Shelf Life

by R. Reese Fuller

The reference section at the Lafayette Public Library disappears from public view to make way for more computers.

On the morning of Friday, Feb. 10, the reference section in the main branch of the Lafayette Parish Library downtown appears to be missing. The tan metal shelves that once held almanacs, dictionaries, literary criticism and bibliographies are barren, except for recent copies of newspapers and a couple sets of encyclopedias. A sign taped to one of the shelves asks patrons to pardon the library's progress.

What happened to the reference section?

"It's been moved to the third floor," says a librarian at the information desk. The third floor, not accessible to the public, is an unfinished space used for storing periodicals, old furniture and library files. "If there's a particular book you're looking for," she adds, "I can get it for you."

But what if patrons don't know what they're looking for? How would they browse the section?

The librarian doesn't have an answer. Instead, she asks, "Would you like to fill out a complaint form?"

Another librarian, passing within earshot, mutters, "Please do."

Library Director Sona Dombourian says the reference section was moved earlier in the month to make way for more computers. "We're doing some rearranging," she says. "As libraries change, we're finding quite a bit of the information traditionally found in books are now available through our electronic databases over the Internet. So we're relocating some of those reference books. We have a storage space currently up on our third floor, and we're relocating some of those lesser used books, putting them up on the third floor."

But the entire collection, not just a handful of books, were moved upstairs and out of the public's reach. Dombourian says the move, in part, was only temporary, and that some of the reference section will find its way back onto the second floor after setting up the new computers and determining which books patrons use the most. In the meantime, the library will allow patrons conducting research to access the third floor.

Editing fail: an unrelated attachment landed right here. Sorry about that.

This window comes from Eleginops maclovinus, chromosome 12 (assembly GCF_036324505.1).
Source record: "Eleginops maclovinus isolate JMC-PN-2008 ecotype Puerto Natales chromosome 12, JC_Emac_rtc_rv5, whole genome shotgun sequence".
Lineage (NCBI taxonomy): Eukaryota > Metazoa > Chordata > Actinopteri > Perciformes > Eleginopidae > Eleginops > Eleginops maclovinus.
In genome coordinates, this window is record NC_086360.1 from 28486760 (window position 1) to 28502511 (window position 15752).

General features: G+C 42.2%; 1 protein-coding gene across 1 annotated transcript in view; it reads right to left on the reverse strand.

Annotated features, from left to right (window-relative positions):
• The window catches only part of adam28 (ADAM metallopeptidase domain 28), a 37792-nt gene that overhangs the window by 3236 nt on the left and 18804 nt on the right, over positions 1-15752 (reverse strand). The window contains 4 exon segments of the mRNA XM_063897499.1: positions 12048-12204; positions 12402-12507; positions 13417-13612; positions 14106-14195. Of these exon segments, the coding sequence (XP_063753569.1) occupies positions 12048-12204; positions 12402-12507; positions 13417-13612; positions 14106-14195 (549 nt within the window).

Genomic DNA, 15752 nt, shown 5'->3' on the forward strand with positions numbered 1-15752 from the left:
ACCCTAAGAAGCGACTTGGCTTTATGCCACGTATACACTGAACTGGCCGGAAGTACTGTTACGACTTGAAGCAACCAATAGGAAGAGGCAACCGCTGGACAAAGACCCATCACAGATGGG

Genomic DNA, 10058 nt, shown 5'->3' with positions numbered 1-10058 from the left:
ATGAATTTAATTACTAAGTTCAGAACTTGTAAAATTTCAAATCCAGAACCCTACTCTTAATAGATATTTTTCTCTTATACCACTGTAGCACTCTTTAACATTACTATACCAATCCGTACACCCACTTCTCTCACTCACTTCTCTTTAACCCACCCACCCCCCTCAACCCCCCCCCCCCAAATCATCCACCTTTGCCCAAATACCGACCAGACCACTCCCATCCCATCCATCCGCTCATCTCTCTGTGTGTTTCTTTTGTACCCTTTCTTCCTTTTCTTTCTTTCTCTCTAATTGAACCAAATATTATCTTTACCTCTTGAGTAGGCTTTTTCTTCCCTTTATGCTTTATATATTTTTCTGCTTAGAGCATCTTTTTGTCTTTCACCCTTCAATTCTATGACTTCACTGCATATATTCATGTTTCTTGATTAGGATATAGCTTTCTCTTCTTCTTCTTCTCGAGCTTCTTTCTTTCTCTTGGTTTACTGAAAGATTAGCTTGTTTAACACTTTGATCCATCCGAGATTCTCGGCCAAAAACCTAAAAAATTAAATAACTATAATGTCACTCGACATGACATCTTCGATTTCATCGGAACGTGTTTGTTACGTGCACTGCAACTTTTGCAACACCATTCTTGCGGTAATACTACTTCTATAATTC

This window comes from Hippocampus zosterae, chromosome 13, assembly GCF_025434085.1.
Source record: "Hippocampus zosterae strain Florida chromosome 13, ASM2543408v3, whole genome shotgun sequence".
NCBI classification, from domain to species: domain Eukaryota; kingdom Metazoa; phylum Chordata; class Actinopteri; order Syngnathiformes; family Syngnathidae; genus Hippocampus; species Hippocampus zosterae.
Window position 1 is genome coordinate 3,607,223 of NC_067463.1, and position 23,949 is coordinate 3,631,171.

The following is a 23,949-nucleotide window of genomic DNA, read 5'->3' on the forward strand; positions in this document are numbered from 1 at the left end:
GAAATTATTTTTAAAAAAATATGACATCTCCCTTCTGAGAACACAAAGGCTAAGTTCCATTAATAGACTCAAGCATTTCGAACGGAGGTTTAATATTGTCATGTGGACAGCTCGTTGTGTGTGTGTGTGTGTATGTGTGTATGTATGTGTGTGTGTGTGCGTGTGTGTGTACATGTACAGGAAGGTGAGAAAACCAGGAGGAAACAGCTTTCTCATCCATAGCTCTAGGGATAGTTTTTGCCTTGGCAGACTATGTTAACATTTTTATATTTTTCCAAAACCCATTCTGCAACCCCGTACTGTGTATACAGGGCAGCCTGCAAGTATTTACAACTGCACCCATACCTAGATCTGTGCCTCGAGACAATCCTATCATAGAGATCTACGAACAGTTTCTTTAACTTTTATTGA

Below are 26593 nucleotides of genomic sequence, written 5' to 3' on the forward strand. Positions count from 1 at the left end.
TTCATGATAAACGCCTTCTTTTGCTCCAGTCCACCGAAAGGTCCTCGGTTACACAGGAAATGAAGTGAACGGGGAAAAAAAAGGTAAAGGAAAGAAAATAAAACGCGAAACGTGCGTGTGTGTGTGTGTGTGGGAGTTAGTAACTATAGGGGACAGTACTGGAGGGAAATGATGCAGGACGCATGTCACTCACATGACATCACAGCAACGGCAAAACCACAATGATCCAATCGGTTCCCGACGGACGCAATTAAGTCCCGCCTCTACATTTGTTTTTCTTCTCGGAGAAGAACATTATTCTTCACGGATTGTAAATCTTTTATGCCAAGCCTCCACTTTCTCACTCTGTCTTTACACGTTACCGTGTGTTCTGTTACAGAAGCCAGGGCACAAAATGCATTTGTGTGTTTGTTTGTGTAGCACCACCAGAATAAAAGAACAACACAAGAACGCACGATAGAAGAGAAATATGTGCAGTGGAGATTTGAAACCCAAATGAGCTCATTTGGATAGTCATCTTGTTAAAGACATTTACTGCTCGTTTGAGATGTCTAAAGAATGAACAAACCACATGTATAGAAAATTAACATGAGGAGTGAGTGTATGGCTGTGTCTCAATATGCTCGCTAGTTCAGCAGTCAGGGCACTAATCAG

The reference collection was downsized once before in 1998 when the library first added computers. One in every four of the main branch's patrons utilizes the computers. There are currently 30 computers for public use in the library, and the new additions will bring that number to 57 for Internet use, Microsoft Office applications, database access and children's educational games.

A week after contacting Dombourian about the move, some of the reference materials had returned to the shelves and a few empty work stations without computers were in place. Sources close to the library say there never was any intention of moving any of the section back to the second floor until The Independent Weekly inquired about the move. Dombourian now says that as librarians pull reference books from the third floor, they are simply re-shelving them on the second floor.